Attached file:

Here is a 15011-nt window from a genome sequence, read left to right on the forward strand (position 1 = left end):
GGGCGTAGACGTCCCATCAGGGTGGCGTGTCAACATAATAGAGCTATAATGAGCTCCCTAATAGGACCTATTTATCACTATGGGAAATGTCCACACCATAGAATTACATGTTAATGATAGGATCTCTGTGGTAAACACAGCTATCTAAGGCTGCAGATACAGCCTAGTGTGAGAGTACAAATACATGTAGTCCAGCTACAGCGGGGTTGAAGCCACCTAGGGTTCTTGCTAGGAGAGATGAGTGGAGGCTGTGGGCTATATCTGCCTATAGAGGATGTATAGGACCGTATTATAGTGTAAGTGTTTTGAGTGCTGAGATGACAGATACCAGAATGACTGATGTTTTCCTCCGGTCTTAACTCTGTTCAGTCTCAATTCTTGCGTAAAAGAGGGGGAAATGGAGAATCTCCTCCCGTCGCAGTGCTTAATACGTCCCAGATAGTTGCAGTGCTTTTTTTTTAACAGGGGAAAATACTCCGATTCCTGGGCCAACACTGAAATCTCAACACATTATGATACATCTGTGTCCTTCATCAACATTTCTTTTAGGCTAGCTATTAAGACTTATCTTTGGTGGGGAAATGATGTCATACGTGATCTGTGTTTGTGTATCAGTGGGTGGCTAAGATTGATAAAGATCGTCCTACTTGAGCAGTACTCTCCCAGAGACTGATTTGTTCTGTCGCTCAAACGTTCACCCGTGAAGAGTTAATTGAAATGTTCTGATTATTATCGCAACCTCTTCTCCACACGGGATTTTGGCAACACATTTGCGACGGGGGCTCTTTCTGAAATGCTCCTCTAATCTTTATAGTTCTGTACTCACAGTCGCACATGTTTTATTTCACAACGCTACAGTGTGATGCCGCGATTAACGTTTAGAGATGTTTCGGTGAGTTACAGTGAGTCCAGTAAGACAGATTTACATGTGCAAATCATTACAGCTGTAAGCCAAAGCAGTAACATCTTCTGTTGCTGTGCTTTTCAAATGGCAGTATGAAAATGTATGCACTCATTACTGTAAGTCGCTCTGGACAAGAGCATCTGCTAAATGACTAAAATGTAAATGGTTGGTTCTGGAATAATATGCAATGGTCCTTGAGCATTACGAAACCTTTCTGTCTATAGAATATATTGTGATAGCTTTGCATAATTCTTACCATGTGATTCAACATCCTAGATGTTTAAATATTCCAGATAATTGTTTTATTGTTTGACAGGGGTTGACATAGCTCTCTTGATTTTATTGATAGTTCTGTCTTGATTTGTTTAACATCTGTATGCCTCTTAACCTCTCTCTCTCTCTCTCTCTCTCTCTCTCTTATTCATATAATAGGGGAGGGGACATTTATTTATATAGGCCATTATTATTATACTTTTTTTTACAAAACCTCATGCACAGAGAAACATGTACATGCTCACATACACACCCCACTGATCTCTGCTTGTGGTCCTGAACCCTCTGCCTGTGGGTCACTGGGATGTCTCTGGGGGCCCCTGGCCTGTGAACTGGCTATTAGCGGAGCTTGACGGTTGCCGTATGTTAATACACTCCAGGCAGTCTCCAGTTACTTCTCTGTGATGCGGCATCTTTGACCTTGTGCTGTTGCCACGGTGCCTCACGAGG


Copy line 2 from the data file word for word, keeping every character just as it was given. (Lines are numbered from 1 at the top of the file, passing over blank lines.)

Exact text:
GGGCGTAGACGTCCCATCAGGGTGGCGTGTCAACATAATAGAGCTATAATGAGCTCCCTAATAGGACCTATTTATCACTATGGGAAATGTCCACACCATAGAATTACATGTTAATGATAGGATCTCTGTGGTAAACACAGCTATCTAAGGCTGCAGATACAGCCTAGTGTGAGAGTACAAATACATGTAGTCCAGCTACAGCGGGGTTGAAGCCACCTAGGGTTCTTGCTAGGAGAGATGAGTGGAGGCTGTGGGCTATATCTGCCTATAGAGGATGTATAGGACCGTATTATAGTGTAAGTGTTTTGAGTGCTGAGATGACAGATACCAGAATGACTGATGTTTTCCTCCGGTCTTAACTCTGTTCAGTCTCAATTCTTGCGTAAAAGAGGGGGAAATGGAGAATCTCCTCCCGTCGCAGTGCTTAATACGTCCCAGATAGTTGCAGTGCTTTTTTTTTAACAGGGGAAAATACTCCGATTCCTGGGCCAACACTGAAATCTCAACACATTATGATACATCTGTGTCCTTCATCAACATTTCTTTTAGGCTAGCTATTAAGACTTATCTTTGGTGGGGAAATGATGTCATACGTGATCTGTGTTTGTGTATCAGTGGGTGGCTAAGATTGATAAAGATCGTCCTACTTGAGCAGTACTCTCCCAGAGACTGATTTGTTCTGTCGCTCAAACGTTCACCCGTGAAGAGTTAATTGAAATGTTCTGATTATTATCGCAACCTCTTCTCCACACGGGATTTTGGCAACACATTTGCGACGGGGGCTCTTTCTGAAATGCTCCTCTAATCTTTATAGTTCTGTACTCACAGTCGCACATGTTTTATTTCACAACGCTACAGTGTGATGCCGCGATTAACGTTTAGAGATGTTTCGGTGAGTTACAGTGAGTCCAGTAAGACAGATTTACATGTGCAAATCATTACAGCTGTAAGCCAAAGCAGTAACATCTTCTGTTGCTGTGCTTTTCAAATGGCAGTATGAAAATGTATGCACTCATTACTGTAAGTCGCTCTGGACAAGAGCATCTGCTAAATGACTAAAATGTAAATGGTTGGTTCTGGAATAATATGCAATGGTCCTTGAGCATTACGAAACCTTTCTGTCTATAGAATATATTGTGATAGCTTTGCATAATTCTTACCATGTGATTCAACATCCTAGATGTTTAAATATTCCAGATAATTGTTTTATTGTTTGACAGGGGTTGACATAGCTCTCTTGATTTTATTGATAGTTCTGTCTTGATTTGTTTAACATCTGTATGCCTCTTAACCTCTCTCTCTCTCTCTCTCTCTCTCTCTCTTATTCATATAATAGGGGAGGGGACATTTATTTATATAGGCCATTATTATTATACTTTTTTTTACAAAACCTCATGCACAGAGAAACATGTACATGCTCACATACACACCCCACTGATCTCTGCTTGTGGTCCTGAACCCTCTGCCTGTGGGTCACTGGGATGTCTCTGGGGGCCCCTGGCCTGTGAACTGGCTATTAGCGGAGCTTGACGGTTGCCGTATGTTAATACACTCCAGGCAGTCTCCAGTTACTTCTCTGTGATGCGGCATCTTTGACCTTGTGCTGTTGCCACGGTGCCTCACGAGG